A retired Pennsylvania Superior Court judge was sentenced to three years, 10 months in prison Tuesday for falsely collecting $440,000 from insurance companies after being injured in a slow-speed fender bender.
Michael Joyce was convicted in November of two counts of mail fraud and six counts of money laundering. Prosecutors said he exaggerated neck and back injuries he sustained in the August 2001 crash.
Senior U.S. District Judge Maurice Cohill Jr. told Joyce that, until he committed the crime, he was “well on his way to becoming an American success story” by serving in the military in Vietnam and rising to the bench of a state appeals court.
Joyce, 60, apologized to his family for the pain and anguish the case caused and to his fellow judges and the public.
He admitted he made mistakes and was sloppy in his letters to the insurance companies. But he steadfastly maintained his innocence and plans to appeal.
“Till the day I die, I will not believe I did anything illegal,” Joyce told Cohill.
Joyce expects to lose his pension, his law license and said he has no money.
“I have been embarrassed. I have been humiliated. I have been ridiculed and I have been disgraced,” Joyce said.
Assistant U.S. Attorney Christian Trabold said the case wasn’t about mere mistakes. Joyce lied and withheld information to insurance companies over a long period of time, Trabold said.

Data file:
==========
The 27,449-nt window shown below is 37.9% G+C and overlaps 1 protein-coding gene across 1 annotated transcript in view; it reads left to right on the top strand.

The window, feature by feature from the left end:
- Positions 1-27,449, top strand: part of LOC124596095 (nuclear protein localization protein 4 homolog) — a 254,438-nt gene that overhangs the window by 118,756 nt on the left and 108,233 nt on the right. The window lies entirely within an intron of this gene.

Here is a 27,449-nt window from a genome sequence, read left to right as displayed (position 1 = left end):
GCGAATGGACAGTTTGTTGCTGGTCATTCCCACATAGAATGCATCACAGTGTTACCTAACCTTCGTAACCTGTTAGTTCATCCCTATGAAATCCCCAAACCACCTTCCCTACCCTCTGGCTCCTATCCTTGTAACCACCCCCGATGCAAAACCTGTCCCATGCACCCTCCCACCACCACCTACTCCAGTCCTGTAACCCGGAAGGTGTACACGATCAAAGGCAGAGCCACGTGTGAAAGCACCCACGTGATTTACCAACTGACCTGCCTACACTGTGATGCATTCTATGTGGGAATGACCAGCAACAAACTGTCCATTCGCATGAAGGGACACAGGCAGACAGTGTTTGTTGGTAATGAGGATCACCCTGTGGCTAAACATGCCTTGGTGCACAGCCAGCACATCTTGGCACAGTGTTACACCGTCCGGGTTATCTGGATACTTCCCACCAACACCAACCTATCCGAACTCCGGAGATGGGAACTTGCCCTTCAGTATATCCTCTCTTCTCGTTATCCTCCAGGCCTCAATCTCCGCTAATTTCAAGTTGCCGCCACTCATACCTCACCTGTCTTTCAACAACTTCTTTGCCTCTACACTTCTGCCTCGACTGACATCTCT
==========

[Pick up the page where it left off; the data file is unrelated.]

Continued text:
Joyce’s Mercedes was rear-ended by another car in August 2001.
Prosecutors said the other car was going about 2-3 mph and that Joyce suffered a minor back strain that would have healed within several months.
Joyce’s attorneys said the other car was going about 11 mph and that the impact aggravated cervical fusion surgery Joyce had in the early 1990s.
Prosecutors said Joyce claimed to be debilitated, but continued piloting airplanes, scuba diving and inline skating. Joyce did not tell insurers that he was flying and had passed a required physical because it would have undermined his claim, Trabold said.
They also say Joyce tried to influence the insurance companies by making it clear he was a judge; in one 18-page letter he referred to himself as a judge 115 times, which Trabold has said was an effort to pressure the company to settle his claim.
Defense attorneys countered that sustained back pain caused Joyce to quit golfing and more rigorous forms of scuba diving.
Cohill’s sentence was within the standard range of sentencing guidelines, but more than Joyce’s lawyer had asked for.
Several members of Joyce’s family testified, including his wife, Joanne, who said she felt somewhat to blame because she pushed him to continue doing the activities he loved.
Cohill also considered more than 60 letters, mostly from attorneys, submitted on Joyce’s behalf.
Trabold unsuccessfully argued that Cohill’s sentence should reflect that Joyce abused his position as a judge to influence the insurers. Cohill said insurance companies were impressed by Joyce’s position — and processed his claims with less scrutiny then a regular person might expect — but that did not amount to an abuse of trust under sentencing factors.
Joyce was also ordered to pay $440,000 restitution to the insurance companies and forfeit his bank accounts, his suburban Erie house and his Harley-Davidson motorcycle. After his release, Joyce will be on probation for three years.
Joyce is allowed to remain free until he is told which prison to report to. His attorney, Philip Friedman, said they plan to appeal within 10 days and will seek a continuation of recognizance bail.
Was this article valuable?
Here are more articles you may enjoy.